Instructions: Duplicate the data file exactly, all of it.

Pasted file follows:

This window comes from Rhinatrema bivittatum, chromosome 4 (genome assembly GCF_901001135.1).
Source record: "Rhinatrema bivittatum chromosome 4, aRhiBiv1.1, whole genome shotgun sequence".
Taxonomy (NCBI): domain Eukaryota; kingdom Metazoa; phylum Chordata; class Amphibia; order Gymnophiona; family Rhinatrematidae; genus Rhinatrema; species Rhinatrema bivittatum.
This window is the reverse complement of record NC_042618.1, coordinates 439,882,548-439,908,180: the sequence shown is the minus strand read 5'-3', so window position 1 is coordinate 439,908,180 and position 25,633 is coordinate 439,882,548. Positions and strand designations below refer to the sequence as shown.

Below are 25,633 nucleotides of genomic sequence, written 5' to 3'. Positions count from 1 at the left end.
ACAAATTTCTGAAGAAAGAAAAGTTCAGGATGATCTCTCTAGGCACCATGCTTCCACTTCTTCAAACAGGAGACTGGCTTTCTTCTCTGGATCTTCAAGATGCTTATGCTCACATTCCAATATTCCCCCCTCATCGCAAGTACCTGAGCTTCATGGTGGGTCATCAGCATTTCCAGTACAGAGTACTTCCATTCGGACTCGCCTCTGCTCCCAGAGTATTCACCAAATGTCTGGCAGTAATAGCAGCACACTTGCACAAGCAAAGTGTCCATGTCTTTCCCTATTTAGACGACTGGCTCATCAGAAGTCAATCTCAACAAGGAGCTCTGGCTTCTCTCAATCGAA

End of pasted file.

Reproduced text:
This window comes from Rhinatrema bivittatum, chromosome 4 (genome assembly GCF_901001135.1).
Source record: "Rhinatrema bivittatum chromosome 4, aRhiBiv1.1, whole genome shotgun sequence".
Taxonomy (NCBI): domain Eukaryota; kingdom Metazoa; phylum Chordata; class Amphibia; order Gymnophiona; family Rhinatrematidae; genus Rhinatrema; species Rhinatrema bivittatum.
This window is the reverse complement of record NC_042618.1, coordinates 439,882,548-439,908,180: the sequence shown is the minus strand read 5'-3', so window position 1 is coordinate 439,908,180 and position 25,633 is coordinate 439,882,548. Positions and strand designations below refer to the sequence as shown.

Below are 25,633 nucleotides of genomic sequence, written 5' to 3'. Positions count from 1 at the left end.
ACAAATTTCTGAAGAAAGAAAAGTTCAGGATGATCTCTCTAGGCACCATGCTTCCACTTCTTCAAACAGGAGACTGGCTTTCTTCTCTGGATCTTCAAGATGCTTATGCTCACATTCCAATATTCCCCCCTCATCGCAAGTACCTGAGCTTCATGGTGGGTCATCAGCATTTCCAGTACAGAGTACTTCCATTCGGACTCGCCTCTGCTCCCAGAGTATTCACCAAATGTCTGGCAGTAATAGCAGCACACTTGCACAAGCAAAGTGTCCATGTCTTTCCCTATTTAGACGACTGGCTCATCAGAAGTCAATCTCAACAAGGAGCTCTGGCTTCTCTCAATCGAA